Director – Uwe Boll, Screenplay – Uwe Boll & Bryan C. Knight, Based on the Running With Scissors Videogame, Producers – Uwe Boll, Daniel Clarke & Shawn Williamson, Photography – Mathias Neumann, Music – Jessica de Rooij, Visual Effects – Technicolor Creative Services Vancouver (Supervisor – Jean-Luc Dinsdale), Special Effects Supervisor – Jak Osmond, Prosthetic Effects – SFX Studio (Supervisor – Joel Eschallier), Production Design – Tink. Production Company – Boll KG/Pitchblack Pictures.
Zack Ward (Postal Dude), Dave Foley (Uncle Dave), Chris Coppola (Richard), Jackie Tohn (Faith), Chris Spencer (Officer Greg), Larry Thomas (Osama bin Laden), Verne Troyer (Himself), Ralf Moeller (Officer John), Michael Paré (Panhandler), Michael Benyaer (Mohammed), Erick Avari (Habib), Brent Mendenhall (George W. Bush), Michaela Mann (Jenny), Holly Eglinton (Karen), Lucie Guest (Cindy), J.K. Simmons (Candidate Wells), Jodie Stewart (Bitch), Rick Hoffman (Blither), Seymour Cassel (Paul), David Huddleston (Peter), Uwe Boll (Himself), Geoff Gustafson (Morning Show Host), Derek Anderson (Retarded Taliban), Lindsay Hollister (Recorder), Jonathan Bruce (Harry)
In the small town of Paradise, Postal Dude lives in a trailer home with his obese wife. As he searches for a job, Postal Dude is frustrated by many of the people he encounters. Meanwhile, Postal Dude’s Uncle Dave runs a religious cult that is now coming under pressure by the IRS. After the latest frustration, Postal Dude decides to join Uncle Dave’s scheme to rob a shipment of Krotchy dolls – with the rest of the shipment lost at sea, these will be able to be sold for collector’s prices. They plan a raid during the opening of the Little Germany theme park. At the same time, Taliban terrorists led by Osama bin Laden are planning an apocalyptic attack on the USA by unleashing avian bird flu hidden in the Krotchy dolls. The park opening ends in a massive shootout that has Postal Dude wrongly blamed for the massacre. Hunted by a lynch mob, Postal Dude takes refuge in the cult’s bomb shelter where Dave’s assistant Richard unveils his plans to unleash the end of the world according to the fake Bible that Dave created. Aboveground, Postal Dude, Taliban, lynch mobs and cultists all come together in a massive shootout.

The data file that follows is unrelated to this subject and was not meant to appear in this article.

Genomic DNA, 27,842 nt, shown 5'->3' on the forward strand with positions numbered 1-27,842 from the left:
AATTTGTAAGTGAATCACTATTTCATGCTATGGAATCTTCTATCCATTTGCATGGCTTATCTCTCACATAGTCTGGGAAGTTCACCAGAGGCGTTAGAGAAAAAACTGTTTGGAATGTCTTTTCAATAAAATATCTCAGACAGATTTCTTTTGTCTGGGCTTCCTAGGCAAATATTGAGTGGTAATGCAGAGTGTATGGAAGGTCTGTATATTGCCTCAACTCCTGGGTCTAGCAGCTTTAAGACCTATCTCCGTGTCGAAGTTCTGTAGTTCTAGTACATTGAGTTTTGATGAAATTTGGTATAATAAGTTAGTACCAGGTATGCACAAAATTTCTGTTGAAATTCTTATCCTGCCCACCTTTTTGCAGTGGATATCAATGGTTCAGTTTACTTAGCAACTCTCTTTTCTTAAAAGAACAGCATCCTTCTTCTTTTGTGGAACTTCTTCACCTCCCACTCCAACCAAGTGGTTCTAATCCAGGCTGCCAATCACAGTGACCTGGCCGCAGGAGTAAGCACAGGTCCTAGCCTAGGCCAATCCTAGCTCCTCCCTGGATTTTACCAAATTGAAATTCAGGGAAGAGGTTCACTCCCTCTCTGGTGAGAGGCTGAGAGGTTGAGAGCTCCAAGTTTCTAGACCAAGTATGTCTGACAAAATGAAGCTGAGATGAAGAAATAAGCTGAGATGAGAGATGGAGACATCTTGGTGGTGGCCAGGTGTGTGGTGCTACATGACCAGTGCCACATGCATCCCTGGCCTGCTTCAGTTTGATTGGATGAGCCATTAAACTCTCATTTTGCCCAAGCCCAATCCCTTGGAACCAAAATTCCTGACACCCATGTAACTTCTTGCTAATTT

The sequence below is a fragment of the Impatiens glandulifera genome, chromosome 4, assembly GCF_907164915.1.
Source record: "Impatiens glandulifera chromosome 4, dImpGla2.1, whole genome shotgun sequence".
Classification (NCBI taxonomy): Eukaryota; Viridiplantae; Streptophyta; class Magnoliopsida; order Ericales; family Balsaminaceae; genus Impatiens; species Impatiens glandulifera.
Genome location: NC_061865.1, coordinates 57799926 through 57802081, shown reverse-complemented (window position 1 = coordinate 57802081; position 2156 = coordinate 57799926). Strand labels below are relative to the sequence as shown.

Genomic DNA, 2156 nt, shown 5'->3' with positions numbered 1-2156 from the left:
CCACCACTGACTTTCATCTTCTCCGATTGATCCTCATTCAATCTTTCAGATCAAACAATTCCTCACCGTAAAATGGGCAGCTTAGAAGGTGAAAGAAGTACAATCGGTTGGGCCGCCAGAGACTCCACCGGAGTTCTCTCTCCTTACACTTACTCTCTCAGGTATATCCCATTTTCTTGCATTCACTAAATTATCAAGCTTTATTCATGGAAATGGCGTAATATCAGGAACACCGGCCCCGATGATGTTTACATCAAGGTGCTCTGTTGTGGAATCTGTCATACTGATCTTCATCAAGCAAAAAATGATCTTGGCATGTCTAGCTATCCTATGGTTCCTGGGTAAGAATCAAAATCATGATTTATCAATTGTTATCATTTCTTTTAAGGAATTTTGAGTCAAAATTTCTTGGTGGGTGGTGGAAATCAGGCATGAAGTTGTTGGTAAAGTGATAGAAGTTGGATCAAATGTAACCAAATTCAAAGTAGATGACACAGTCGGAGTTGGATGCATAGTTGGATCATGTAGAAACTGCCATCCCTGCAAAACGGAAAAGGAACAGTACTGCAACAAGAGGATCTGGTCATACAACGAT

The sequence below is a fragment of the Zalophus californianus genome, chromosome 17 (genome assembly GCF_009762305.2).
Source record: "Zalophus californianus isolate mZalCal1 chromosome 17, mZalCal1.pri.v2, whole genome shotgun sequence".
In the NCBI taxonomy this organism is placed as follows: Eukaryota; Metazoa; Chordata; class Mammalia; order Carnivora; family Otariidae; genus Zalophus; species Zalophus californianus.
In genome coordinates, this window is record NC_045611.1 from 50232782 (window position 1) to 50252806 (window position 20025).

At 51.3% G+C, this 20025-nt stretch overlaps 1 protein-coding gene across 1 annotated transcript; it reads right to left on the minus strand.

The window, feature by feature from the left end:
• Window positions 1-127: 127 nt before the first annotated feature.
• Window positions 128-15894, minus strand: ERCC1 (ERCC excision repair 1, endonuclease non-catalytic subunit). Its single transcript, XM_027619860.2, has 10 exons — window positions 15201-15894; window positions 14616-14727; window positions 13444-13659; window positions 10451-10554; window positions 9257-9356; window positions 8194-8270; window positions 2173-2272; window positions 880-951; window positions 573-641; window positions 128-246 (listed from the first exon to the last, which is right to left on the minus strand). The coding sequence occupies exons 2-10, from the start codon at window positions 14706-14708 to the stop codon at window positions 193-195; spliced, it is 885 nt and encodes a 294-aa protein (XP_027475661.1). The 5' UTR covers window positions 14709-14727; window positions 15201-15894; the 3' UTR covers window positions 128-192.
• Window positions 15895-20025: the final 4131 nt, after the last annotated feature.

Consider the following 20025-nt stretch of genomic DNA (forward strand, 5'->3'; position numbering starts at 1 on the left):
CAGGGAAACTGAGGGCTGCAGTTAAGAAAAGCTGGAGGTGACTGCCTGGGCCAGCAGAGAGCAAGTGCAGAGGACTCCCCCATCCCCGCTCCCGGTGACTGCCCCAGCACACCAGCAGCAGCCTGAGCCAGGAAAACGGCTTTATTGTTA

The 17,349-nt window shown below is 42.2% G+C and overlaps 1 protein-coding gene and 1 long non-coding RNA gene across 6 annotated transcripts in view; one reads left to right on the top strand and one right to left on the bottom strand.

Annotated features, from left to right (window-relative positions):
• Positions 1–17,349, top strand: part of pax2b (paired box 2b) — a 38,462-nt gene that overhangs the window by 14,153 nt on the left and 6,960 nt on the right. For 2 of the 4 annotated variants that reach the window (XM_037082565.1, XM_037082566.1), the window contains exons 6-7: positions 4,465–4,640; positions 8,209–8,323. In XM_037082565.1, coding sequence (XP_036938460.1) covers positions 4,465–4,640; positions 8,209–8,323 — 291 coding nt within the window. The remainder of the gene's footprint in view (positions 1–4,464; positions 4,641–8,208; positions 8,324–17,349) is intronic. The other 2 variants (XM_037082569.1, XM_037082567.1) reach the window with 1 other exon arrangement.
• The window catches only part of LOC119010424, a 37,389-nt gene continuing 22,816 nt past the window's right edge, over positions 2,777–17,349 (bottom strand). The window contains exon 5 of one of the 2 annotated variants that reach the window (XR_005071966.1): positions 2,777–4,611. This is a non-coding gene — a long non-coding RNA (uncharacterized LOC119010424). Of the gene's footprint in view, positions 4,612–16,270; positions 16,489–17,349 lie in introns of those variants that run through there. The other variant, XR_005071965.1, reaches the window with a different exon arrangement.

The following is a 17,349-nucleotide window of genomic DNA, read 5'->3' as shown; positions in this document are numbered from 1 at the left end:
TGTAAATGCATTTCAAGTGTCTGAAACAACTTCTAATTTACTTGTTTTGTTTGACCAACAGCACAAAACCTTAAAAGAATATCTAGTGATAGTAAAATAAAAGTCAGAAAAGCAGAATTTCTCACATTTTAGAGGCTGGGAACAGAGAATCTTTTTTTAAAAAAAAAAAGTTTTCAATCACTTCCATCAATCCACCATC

German director Uwe Boll has a reputation as the worst director currently at work in the world. Boll gained his reputation after his trio of videogame adaptations – House of the Dead (2003), Alone in the Dark (2005) and BloodRayne (2005). Most of the vitriol initially came from fans of the videogames, pissed off at Boll’s liberties with elements from the game. This soon extended beyond with loud derision poured on Boll’s random plotting, his disastrous miscasting and general bad filmmaking. In 2008, an online petition was created, begging Uwe Boll to stop making films, which has garnered some 320,000 signatures as of this writing. This contrarily only seems to have given Uwe Boll inspiration – in 2006, in a scene that was originally filmed to be included in Postal, Boll challenged five critics to a boxing match in Vancouver. The anti-Boll sentiment has extended to the fact that many of the name actors that appear in Postal had to defy the advice of their agents to take the roles. When it was released, the US distributor cancelled plans to release Postal in 1500 theatres and showed it only four theatres nationwide.